Evidence has to interpreted in the context to which it is presented.  There’s nothing wrong with being passionate about one’s beliefs, but to deny the possibility of an alternate answer shows a naivety that experience and common sense hopefully resolve.  I take everything with a pinch a salt these days, I try to listen to everyone, but as I get older I get more cantankerous with the people who annoy me, I still try and just bite my tongue…

“Listen, smile, agree, and then do whatever the f##k you were gonna do anyway.” ― Robert Downey Jr.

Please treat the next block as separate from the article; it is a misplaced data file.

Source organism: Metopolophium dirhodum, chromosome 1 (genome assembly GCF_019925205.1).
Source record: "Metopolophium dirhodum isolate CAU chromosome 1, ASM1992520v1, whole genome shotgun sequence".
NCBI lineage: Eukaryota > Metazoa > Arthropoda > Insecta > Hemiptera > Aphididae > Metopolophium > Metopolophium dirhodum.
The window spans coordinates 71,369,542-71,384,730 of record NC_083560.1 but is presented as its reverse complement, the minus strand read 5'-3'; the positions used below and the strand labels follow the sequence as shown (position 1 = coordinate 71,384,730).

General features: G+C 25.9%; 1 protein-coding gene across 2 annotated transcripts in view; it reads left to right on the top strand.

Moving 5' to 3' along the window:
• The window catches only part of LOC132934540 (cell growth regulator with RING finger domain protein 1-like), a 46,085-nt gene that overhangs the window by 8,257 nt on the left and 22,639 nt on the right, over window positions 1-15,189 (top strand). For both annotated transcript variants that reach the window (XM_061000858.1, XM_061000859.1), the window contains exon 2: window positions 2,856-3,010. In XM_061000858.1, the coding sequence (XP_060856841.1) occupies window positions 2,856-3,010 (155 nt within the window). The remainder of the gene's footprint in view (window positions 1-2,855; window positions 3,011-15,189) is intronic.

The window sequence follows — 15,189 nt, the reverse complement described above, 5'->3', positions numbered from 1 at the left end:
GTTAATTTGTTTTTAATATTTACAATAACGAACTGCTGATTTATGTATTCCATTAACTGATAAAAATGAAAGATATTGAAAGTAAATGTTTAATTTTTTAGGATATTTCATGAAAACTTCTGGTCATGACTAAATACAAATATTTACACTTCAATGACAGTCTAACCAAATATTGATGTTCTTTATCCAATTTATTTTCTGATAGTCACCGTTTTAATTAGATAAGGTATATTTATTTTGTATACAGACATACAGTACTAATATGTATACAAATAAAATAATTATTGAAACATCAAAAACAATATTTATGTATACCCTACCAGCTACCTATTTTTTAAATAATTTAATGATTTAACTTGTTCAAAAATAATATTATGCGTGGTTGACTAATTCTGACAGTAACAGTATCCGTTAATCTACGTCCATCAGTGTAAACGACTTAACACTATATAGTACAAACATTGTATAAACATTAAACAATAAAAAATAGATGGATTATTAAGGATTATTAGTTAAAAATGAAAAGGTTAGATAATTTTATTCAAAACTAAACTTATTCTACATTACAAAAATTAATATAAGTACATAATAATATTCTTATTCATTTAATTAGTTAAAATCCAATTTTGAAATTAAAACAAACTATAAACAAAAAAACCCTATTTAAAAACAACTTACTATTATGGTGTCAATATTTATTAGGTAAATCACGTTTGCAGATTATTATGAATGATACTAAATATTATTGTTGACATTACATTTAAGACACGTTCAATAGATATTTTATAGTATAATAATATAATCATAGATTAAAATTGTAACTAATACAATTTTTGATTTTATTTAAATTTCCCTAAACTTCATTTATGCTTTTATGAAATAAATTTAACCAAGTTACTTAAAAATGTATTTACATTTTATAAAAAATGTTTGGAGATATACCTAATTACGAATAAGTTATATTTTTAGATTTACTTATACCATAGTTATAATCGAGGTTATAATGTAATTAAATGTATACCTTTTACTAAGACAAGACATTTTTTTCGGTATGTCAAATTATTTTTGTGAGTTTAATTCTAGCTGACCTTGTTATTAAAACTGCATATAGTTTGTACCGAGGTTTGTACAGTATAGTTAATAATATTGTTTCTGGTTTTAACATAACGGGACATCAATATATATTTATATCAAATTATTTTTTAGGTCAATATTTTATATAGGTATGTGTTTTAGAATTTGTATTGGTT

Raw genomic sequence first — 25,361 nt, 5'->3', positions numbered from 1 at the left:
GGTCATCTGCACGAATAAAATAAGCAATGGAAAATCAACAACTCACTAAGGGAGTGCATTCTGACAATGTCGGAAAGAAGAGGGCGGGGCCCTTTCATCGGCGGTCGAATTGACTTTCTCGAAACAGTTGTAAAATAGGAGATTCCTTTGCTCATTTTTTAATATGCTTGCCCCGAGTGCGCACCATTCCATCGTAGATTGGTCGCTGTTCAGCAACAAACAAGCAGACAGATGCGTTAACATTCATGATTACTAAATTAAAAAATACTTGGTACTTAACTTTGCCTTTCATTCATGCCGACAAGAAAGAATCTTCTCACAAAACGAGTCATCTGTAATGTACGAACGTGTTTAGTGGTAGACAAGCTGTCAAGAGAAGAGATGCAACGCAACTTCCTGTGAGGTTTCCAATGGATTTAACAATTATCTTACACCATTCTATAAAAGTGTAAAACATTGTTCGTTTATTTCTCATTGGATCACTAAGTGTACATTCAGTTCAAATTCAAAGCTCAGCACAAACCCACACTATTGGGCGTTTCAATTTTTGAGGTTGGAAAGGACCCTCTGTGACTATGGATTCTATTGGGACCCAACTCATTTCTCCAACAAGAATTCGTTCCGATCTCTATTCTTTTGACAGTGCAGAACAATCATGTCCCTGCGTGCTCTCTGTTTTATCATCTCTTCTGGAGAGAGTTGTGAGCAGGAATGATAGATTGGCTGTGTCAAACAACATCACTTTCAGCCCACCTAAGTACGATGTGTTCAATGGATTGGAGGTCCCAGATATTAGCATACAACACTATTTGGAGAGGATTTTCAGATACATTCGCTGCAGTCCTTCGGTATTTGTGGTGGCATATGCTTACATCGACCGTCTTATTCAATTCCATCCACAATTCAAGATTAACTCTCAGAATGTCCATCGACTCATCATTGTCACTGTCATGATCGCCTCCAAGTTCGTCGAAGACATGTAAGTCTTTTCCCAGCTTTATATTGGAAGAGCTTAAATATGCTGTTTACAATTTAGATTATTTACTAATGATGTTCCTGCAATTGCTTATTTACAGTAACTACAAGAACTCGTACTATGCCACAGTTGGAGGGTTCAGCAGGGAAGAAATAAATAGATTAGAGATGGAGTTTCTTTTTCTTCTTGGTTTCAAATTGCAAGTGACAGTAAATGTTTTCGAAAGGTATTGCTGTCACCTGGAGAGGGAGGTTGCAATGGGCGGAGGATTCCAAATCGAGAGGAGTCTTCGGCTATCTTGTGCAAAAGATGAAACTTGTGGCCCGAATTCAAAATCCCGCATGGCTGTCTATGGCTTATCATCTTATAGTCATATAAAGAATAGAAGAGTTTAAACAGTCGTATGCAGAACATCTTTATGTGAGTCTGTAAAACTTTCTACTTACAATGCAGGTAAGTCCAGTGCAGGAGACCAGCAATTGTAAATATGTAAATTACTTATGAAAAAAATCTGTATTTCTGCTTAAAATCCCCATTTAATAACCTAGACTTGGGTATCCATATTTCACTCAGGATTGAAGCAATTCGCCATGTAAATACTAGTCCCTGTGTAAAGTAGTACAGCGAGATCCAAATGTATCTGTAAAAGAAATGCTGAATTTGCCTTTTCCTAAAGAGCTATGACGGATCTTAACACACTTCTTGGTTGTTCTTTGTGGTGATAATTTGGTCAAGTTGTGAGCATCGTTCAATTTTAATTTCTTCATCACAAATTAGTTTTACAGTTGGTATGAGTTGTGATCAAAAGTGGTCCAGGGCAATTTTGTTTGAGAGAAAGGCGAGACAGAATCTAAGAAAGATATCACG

The internet is truly awesome, so much information, however it is a largely unregulated super information highway.  You’d be foolish not to use Google.  Where would we be without the internet?

“There’s a lot of porn piling up on the internet. It doesn’t download itself!” – Gregory House MD

There are a million experts out there.  I try give my patients a well-balanced opinion based on the evidence, common sense and 20 years of experience.  The decisions you make about your care are yours to make, it’s all about informed choice.  My aim is to help you achieve your health, not dictate what you should do.

Dr. Robert Stevens MBChB MRCGP Dip.FIPT